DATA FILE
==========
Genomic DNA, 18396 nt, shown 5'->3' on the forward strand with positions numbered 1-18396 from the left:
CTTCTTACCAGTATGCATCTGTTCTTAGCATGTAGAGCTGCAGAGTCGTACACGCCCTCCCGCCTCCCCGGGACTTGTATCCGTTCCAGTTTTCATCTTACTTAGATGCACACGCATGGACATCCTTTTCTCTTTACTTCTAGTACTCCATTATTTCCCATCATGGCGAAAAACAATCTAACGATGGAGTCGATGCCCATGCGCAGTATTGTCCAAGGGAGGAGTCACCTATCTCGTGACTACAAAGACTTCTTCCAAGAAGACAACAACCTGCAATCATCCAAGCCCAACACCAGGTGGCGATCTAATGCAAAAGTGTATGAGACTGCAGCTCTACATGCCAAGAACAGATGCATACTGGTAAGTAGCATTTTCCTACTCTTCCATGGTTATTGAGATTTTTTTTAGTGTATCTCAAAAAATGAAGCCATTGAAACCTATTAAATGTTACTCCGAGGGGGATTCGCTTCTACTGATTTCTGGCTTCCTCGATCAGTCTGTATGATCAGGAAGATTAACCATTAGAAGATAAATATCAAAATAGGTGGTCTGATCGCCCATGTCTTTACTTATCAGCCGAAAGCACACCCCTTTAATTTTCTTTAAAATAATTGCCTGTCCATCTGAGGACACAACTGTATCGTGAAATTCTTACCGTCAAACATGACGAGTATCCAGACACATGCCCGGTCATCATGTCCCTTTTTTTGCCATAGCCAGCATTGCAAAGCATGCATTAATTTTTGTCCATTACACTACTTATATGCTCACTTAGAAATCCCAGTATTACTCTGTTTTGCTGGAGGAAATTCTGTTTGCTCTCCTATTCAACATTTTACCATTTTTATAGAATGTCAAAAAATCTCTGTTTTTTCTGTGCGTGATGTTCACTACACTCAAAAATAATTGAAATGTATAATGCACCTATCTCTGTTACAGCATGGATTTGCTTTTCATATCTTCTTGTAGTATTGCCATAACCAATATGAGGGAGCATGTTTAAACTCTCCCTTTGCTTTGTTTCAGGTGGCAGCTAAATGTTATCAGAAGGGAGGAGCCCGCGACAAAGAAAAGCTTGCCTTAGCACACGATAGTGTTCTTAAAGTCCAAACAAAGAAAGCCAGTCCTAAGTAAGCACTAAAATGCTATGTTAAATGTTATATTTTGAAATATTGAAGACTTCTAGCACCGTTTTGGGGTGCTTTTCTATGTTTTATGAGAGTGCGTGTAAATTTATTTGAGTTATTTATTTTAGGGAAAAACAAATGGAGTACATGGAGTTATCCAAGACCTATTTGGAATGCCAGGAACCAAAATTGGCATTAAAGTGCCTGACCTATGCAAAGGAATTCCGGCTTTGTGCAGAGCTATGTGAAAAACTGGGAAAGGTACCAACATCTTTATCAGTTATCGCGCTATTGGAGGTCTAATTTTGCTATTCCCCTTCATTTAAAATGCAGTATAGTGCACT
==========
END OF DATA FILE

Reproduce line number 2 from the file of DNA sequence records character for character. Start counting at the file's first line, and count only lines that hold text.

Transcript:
CTTCTTACCAGTATGCATCTGTTCTTAGCATGTAGAGCTGCAGAGTCGTACACGCCCTCCCGCCTCCCCGGGACTTGTATCCGTTCCAGTTTTCATCTTACTTAGATGCACACGCATGGACATCCTTTTCTCTTTACTTCTAGTACTCCATTATTTCCCATCATGGCGAAAAACAATCTAACGATGGAGTCGATGCCCATGCGCAGTATTGTCCAAGGGAGGAGTCACCTATCTCGTGACTACAAAGACTTCTTCCAAGAAGACAACAACCTGCAATCATCCAAGCCCAACACCAGGTGGCGATCTAATGCAAAAGTGTATGAGACTGCAGCTCTACATGCCAAGAACAGATGCATACTGGTAAGTAGCATTTTCCTACTCTTCCATGGTTATTGAGATTTTTTTTAGTGTATCTCAAAAAATGAAGCCATTGAAACCTATTAAATGTTACTCCGAGGGGGATTCGCTTCTACTGATTTCTGGCTTCCTCGATCAGTCTGTATGATCAGGAAGATTAACCATTAGAAGATAAATATCAAAATAGGTGGTCTGATCGCCCATGTCTTTACTTATCAGCCGAAAGCACACCCCTTTAATTTTCTTTAAAATAATTGCCTGTCCATCTGAGGACACAACTGTATCGTGAAATTCTTACCGTCAAACATGACGAGTATCCAGACACATGCCCGGTCATCATGTCCCTTTTTTTGCCATAGCCAGCATTGCAAAGCATGCATTAATTTTTGTCCATTACACTACTTATATGCTCACTTAGAAATCCCAGTATTACTCTGTTTTGCTGGAGGAAATTCTGTTTGCTCTCCTATTCAACATTTTACCATTTTTATAGAATGTCAAAAAATCTCTGTTTTTTCTGTGCGTGATGTTCACTACACTCAAAAATAATTGAAATGTATAATGCACCTATCTCTGTTACAGCATGGATTTGCTTTTCATATCTTCTTGTAGTATTGCCATAACCAATATGAGGGAGCATGTTTAAACTCTCCCTTTGCTTTGTTTCAGGTGGCAGCTAAATGTTATCAGAAGGGAGGAGCCCGCGACAAAGAAAAGCTTGCCTTAGCACACGATAGTGTTCTTAAAGTCCAAACAAAGAAAGCCAGTCCTAAGTAAGCACTAAAATGCTATGTTAAATGTTATATTTTGAAATATTGAAGACTTCTAGCACCGTTTTGGGGTGCTTTTCTATGTTTTATGAGAGTGCGTGTAAATTTATTTGAGTTATTTATTTTAGGGAAAAACAAATGGAGTACATGGAGTTATCCAAGACCTATTTGGAATGCCAGGAACCAAAATTGGCATTAAAGTGCCTGACCTATGCAAAGGAATTCCGGCTTTGTGCAGAGCTATGTGAAAAACTGGGAAAGGTACCAACATCTTTATCAGTTATCGCGCTATTGGAGGTCTAATTTTGCTATTCCCCTTCATTTAAAATGCAGTATAGTGCACT